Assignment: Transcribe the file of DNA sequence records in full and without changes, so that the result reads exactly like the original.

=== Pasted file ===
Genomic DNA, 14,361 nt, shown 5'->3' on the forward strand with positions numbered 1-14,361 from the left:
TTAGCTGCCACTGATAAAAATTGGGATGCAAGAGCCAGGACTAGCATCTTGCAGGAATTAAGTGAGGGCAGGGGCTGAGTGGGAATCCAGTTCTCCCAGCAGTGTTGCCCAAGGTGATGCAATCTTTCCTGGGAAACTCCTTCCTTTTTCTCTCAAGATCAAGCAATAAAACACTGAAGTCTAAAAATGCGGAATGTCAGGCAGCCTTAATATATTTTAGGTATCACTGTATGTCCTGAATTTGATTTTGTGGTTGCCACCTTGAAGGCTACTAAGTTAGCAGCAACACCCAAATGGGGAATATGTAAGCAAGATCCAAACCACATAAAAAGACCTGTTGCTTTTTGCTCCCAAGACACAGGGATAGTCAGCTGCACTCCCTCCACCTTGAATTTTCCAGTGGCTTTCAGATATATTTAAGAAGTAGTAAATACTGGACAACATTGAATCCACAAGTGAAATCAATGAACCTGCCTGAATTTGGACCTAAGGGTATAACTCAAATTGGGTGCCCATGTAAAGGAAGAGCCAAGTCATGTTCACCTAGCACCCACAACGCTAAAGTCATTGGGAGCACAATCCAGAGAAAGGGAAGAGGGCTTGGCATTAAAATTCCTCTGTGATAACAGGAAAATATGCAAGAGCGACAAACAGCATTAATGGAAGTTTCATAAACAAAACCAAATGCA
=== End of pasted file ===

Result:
Genomic DNA, 14,361 nt, shown 5'->3' on the forward strand with positions numbered 1-14,361 from the left:
TTAGCTGCCACTGATAAAAATTGGGATGCAAGAGCCAGGACTAGCATCTTGCAGGAATTAAGTGAGGGCAGGGGCTGAGTGGGAATCCAGTTCTCCCAGCAGTGTTGCCCAAGGTGATGCAATCTTTCCTGGGAAACTCCTTCCTTTTTCTCTCAAGATCAAGCAATAAAACACTGAAGTCTAAAAATGCGGAATGTCAGGCAGCCTTAATATATTTTAGGTATCACTGTATGTCCTGAATTTGATTTTGTGGTTGCCACCTTGAAGGCTACTAAGTTAGCAGCAACACCCAAATGGGGAATATGTAAGCAAGATCCAAACCACATAAAAAGACCTGTTGCTTTTTGCTCCCAAGACACAGGGATAGTCAGCTGCACTCCCTCCACCTTGAATTTTCCAGTGGCTTTCAGATATATTTAAGAAGTAGTAAATACTGGACAACATTGAATCCACAAGTGAAATCAATGAACCTGCCTGAATTTGGACCTAAGGGTATAACTCAAATTGGGTGCCCATGTAAAGGAAGAGCCAAGTCATGTTCACCTAGCACCCACAACGCTAAAGTCATTGGGAGCACAATCCAGAGAAAGGGAAGAGGGCTTGGCATTAAAATTCCTCTGTGATAACAGGAAAATATGCAAGAGCGACAAACAGCATTAATGGAAGTTTCATAAACAAAACCAAATGCA